• Use of the work for commercial purposes (for profit) 
Remember: if you haven't transformed the work and you aren’t using it for one of the favored uses listed above, it’s probably not fair use! 

FACTOR 2: How Creative the Owner’s Work Is and How Much Protection It Receives 

For the second factor, the more creative the original work, the more protection that work receives. Things like recipes and listings in a phonebook aren't protected by copyright because they are not creative works, just lists of factual information. On the other hand, something like a movie, a book, or a photograph in a magazine takes more originality to create, so it receives more protection –– if someone borrows from these highly creative works, that use is less likely to be fair use. However, just because a work is highly creative and gets strong copyright protection doesn’t mean that you can’t use it. If your work is transformative or is one of the favored types of uses listed in factor one, this factor is less of an issue. 

 FACTOR 3: How Much of the Work You Used 

This factor focuses on the amount of the original work you’ve copied and used as your own. Usually, the more of the work used, the less likely it will be fair use. However, even if you’ve only used a small portion of the work, your copying won’t be considered fair use if you copy what is considered the “heart” of the work, unless you’ve changed its message or meaning. Courts have described the “heart” of a work as the most memorable aspect, or the essence, of a work. For example, the quote “Luke, I am your father” from Star Wars is a very memorable aspect of the film and could be considered the “heart” of the work, even though it’s only a few seconds of the movie. Once again, the transformative nature of the work becomes important for this part of the analysis and weighs in favor for fair use if the message and meaning is transformed. 

FACTOR 4: What Impact Your Work Will Have on the Economic Potential of the Owner’s Work 

Factor four concerns the economic potential of the original copyrighted work. What we’re really asking is, if someone else is able to use the copyrighted work without the artist’s permission, will the artist be losing money? Are people buying the new art in place of the original creator’s art? For example, if you took a copyrighted photograph and then made a painting, copying all the elements and colors of the photo, and then sold that painting to make profit, that would probably be unfair use of the copyrighted work. If people buy your painting instead of the photo, the artist loses that opportunity to make money off of her copyrighted photo. In this example, you haven’t transformed the work in any way –– you haven’t changed the message or meaning of the original –– and you’re using the work to make money. That would be copyright infringement and NOT fair use.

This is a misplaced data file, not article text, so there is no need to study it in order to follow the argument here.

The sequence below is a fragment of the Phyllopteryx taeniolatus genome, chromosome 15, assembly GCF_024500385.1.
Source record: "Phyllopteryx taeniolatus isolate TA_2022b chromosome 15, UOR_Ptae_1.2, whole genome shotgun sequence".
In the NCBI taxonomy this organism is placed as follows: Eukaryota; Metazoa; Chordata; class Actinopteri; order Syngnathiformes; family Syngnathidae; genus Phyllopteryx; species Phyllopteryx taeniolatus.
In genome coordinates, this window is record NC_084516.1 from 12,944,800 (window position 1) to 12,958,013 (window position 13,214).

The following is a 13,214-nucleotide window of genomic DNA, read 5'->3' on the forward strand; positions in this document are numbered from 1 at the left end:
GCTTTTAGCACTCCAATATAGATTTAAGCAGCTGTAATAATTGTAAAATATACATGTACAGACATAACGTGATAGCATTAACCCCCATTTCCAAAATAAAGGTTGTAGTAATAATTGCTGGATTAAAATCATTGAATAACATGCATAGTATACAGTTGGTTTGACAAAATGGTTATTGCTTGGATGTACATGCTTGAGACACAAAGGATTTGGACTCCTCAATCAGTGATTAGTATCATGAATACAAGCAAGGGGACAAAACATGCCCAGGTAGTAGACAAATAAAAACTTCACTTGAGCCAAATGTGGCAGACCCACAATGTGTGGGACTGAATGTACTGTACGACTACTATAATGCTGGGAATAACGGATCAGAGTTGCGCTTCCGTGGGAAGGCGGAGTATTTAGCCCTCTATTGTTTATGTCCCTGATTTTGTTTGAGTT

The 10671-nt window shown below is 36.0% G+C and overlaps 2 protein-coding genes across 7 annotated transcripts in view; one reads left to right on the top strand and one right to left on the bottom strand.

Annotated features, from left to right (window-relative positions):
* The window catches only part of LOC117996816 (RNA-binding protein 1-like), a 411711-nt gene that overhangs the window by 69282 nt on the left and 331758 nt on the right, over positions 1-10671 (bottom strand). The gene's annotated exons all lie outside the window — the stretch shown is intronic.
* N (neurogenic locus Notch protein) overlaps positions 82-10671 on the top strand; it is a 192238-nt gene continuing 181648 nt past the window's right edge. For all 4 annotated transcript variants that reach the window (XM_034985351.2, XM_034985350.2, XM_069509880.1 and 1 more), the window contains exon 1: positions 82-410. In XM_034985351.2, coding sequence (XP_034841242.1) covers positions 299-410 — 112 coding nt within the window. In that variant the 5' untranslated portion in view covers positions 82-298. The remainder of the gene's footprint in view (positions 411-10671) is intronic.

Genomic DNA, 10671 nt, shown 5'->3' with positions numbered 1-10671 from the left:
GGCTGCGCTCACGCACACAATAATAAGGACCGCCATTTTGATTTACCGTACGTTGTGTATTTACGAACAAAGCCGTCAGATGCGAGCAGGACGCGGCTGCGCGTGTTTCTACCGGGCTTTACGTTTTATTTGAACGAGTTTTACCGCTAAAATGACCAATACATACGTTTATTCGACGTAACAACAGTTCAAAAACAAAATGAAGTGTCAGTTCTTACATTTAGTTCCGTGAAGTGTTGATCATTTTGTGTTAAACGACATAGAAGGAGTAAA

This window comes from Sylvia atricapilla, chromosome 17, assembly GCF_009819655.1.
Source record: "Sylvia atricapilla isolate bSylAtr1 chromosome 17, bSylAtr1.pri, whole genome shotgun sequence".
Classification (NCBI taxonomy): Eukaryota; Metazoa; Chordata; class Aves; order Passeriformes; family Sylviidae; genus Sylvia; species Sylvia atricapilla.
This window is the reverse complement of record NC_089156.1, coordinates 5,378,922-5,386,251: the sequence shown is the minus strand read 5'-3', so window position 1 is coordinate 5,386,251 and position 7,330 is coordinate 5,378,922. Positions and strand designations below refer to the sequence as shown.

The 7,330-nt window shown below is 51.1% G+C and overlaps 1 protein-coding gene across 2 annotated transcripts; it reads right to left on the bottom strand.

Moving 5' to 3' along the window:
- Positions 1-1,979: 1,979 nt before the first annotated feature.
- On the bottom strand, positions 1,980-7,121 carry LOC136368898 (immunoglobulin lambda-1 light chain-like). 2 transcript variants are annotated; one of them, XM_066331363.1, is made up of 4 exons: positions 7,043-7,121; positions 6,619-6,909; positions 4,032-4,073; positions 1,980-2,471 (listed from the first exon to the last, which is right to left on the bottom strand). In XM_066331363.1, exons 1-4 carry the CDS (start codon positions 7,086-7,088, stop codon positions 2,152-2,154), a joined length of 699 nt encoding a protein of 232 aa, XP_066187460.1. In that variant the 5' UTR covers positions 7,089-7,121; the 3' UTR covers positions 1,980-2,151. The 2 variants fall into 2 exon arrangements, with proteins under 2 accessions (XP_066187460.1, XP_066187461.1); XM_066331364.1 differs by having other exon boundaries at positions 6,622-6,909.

When President Obama was running for office Esquire and Time published the artistic poster of Obama instead of the original Associated Press photograph on the front of their magazines. (See above.) Did the artistic poster take over the news market of the AP photo? Or did the artistic poster project Obama as an iconic visionary and the magazines wanted to communicate that message rather than just the mundane headshot of a U.S. senator. Based on its changed meaning, the artistic poster is likely fair use. 


Have questions about free speech rights?

Send your questions our way, and we'll have our team find you an answer. Keep in mind, we’re not actually your lawyers and aren’t representing you. We can definitely help clear some things up and give you some info, but if you need actual legal help for your situation, you should find a lawyer in your area. And don't worry, any information we collect is only for our own research, and we won’t share it or sell it to anyone.

Only used to contact you if we need more information about your question
Only used for our research purposes